Food safety and sanitation (have I lost you yet?) is, in my opinion, the most important thing restaurants, caterers and food trucks do behind the scenes. Foodborne illness really is a thing. The U.S. Centers for Disease Control and Prevention (CDC) estimates that 48 million instances of foodborne illnesses occur annually in the U.S., resulting in 128,000 hospitalizations and 3,000 deaths. But as often as we eat out, we pretty rarely get sick. That’s because we have a strong system of inspections, training and education for foodservice professionals.
Many years ago, kids, there was a different emphasis on food safety and training. “Health inspectors” strongly encouraged training and certification, and if someone with that training was present when they inspected, you got two extra points on your score. Many people felt that inspectors were there to “catch you”, which set up an entirely unnecessary adversarial relationship.
Fast forward, and we have the FDA Food Code and “health inspectors” are called Environmental Health Specialists, and food safety training is not optional, and you don’t get extra points. And they truly are specialists. Every single inspector I ever met (and I’ve run kitchens in Wake, Orange, Durham and Chatham Counties) truly wants to help people do the right thing. They know stuff, and are valuable partners in getting it right. It’s pretty simple, really: “The goal of each inspection is to identify and correct any conditions that might lead to foodborne illnesses.” Or as one client says, one of the top three things she knows her business could die from is killing someone.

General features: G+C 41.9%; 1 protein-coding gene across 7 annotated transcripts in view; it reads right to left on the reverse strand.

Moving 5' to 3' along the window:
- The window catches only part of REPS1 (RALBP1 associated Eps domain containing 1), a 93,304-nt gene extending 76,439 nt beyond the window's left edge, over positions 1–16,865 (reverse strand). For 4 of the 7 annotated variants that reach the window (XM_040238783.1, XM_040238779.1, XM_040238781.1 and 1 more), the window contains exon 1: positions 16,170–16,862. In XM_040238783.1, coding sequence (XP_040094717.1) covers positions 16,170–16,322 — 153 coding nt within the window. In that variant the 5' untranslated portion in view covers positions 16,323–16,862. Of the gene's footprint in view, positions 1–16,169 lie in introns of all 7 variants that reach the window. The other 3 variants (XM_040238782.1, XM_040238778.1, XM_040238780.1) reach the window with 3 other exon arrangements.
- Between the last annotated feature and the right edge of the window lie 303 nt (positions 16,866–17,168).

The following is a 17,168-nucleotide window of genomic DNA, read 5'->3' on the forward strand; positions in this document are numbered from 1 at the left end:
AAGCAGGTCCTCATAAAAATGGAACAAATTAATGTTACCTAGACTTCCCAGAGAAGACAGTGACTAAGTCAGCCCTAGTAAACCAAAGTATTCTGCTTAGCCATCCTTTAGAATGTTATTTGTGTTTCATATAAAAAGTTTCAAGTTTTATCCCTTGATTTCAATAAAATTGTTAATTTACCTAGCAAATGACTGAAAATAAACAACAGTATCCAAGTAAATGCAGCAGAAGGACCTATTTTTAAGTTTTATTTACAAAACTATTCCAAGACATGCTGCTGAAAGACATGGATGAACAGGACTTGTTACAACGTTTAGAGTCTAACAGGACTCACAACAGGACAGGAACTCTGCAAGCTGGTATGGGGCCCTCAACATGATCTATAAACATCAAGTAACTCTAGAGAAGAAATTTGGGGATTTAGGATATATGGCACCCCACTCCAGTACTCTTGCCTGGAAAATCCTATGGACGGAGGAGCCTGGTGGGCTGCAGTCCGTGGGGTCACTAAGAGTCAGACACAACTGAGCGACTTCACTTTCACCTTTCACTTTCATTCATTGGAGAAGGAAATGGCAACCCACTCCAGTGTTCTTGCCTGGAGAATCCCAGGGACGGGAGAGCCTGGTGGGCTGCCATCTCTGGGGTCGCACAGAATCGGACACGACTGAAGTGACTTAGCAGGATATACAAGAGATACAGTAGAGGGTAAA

So the food safety and sanitation work starts when someone is planning a business. That’s when, if you didn’t already know, you learn about foot candles and toxins, can sinks, spore-formers, FRP, campylobacter and grease traps. There’s a big fat book to guide design, installation and construction, and people like me help make sure that new kitchens meet these standards AND work for cooks on the ground. And then you train, train, train, formally and informally, and if you're smart, you learn from every inspection.
You do not just get 100. You work right and live right day in and day out. Because scurrying around when the inspector walks in the back door is not a food safety plan. Not only is that not effective, it is entirely beside the point. It’s actually easier, in the long run, to do the right thing as a matter of procedure, and those specialists, to a man and woman, really do want to help.
So when you see that 100, know that there’s a great deal of dedicated effort on the part of the operation and the health department. And when you see 100, congratulate people, and share pictures here so we can re-post and all celebrate!